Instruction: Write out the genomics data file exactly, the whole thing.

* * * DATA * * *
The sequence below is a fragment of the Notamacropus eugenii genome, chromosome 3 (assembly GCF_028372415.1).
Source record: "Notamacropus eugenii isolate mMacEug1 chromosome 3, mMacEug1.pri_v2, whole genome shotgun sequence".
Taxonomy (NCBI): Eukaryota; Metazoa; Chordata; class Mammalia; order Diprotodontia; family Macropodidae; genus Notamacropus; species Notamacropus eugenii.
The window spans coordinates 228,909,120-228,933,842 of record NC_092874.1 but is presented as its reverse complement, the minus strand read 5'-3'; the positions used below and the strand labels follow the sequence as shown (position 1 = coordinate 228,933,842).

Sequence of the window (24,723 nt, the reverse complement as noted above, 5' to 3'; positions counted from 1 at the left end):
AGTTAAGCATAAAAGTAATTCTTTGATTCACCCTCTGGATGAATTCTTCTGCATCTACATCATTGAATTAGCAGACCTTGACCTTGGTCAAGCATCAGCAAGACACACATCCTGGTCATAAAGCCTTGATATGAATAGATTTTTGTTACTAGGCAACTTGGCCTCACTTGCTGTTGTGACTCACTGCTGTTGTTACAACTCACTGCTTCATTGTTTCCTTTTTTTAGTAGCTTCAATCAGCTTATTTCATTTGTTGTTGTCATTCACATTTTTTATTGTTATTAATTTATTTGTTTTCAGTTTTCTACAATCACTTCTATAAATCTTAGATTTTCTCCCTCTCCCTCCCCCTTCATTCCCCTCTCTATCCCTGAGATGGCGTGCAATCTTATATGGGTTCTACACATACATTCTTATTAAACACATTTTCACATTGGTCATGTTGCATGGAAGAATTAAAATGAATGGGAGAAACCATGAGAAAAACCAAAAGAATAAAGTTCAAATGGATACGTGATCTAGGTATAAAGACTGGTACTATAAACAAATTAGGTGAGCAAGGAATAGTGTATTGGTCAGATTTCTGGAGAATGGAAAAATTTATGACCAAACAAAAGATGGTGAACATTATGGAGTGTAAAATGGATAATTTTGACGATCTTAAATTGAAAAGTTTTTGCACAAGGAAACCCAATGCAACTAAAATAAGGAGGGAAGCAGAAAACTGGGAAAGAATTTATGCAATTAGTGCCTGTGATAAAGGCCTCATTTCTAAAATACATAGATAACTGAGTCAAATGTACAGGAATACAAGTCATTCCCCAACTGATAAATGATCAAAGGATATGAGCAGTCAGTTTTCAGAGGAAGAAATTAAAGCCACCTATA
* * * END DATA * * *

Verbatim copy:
The sequence below is a fragment of the Notamacropus eugenii genome, chromosome 3 (assembly GCF_028372415.1).
Source record: "Notamacropus eugenii isolate mMacEug1 chromosome 3, mMacEug1.pri_v2, whole genome shotgun sequence".
Taxonomy (NCBI): Eukaryota; Metazoa; Chordata; class Mammalia; order Diprotodontia; family Macropodidae; genus Notamacropus; species Notamacropus eugenii.
The window spans coordinates 228,909,120-228,933,842 of record NC_092874.1 but is presented as its reverse complement, the minus strand read 5'-3'; the positions used below and the strand labels follow the sequence as shown (position 1 = coordinate 228,933,842).

Sequence of the window (24,723 nt, the reverse complement as noted above, 5' to 3'; positions counted from 1 at the left end):
AGTTAAGCATAAAAGTAATTCTTTGATTCACCCTCTGGATGAATTCTTCTGCATCTACATCATTGAATTAGCAGACCTTGACCTTGGTCAAGCATCAGCAAGACACACATCCTGGTCATAAAGCCTTGATATGAATAGATTTTTGTTACTAGGCAACTTGGCCTCACTTGCTGTTGTGACTCACTGCTGTTGTTACAACTCACTGCTTCATTGTTTCCTTTTTTTAGTAGCTTCAATCAGCTTATTTCATTTGTTGTTGTCATTCACATTTTTTATTGTTATTAATTTATTTGTTTTCAGTTTTCTACAATCACTTCTATAAATCTTAGATTTTCTCCCTCTCCCTCCCCCTTCATTCCCCTCTCTATCCCTGAGATGGCGTGCAATCTTATATGGGTTCTACACATACATTCTTATTAAACACATTTTCACATTGGTCATGTTGCATGGAAGAATTAAAATGAATGGGAGAAACCATGAGAAAAACCAAAAGAATAAAGTTCAAATGGATACGTGATCTAGGTATAAAGACTGGTACTATAAACAAATTAGGTGAGCAAGGAATAGTGTATTGGTCAGATTTCTGGAGAATGGAAAAATTTATGACCAAACAAAAGATGGTGAACATTATGGAGTGTAAAATGGATAATTTTGACGATCTTAAATTGAAAAGTTTTTGCACAAGGAAACCCAATGCAACTAAAATAAGGAGGGAAGCAGAAAACTGGGAAAGAATTTATGCAATTAGTGCCTGTGATAAAGGCCTCATTTCTAAAATACATAGATAACTGAGTCAAATGTACAGGAATACAAGTCATTCCCCAACTGATAAATGATCAAAGGATATGAGCAGTCAGTTTTCAGAGGAAGAAATTAAAGCCACCTATA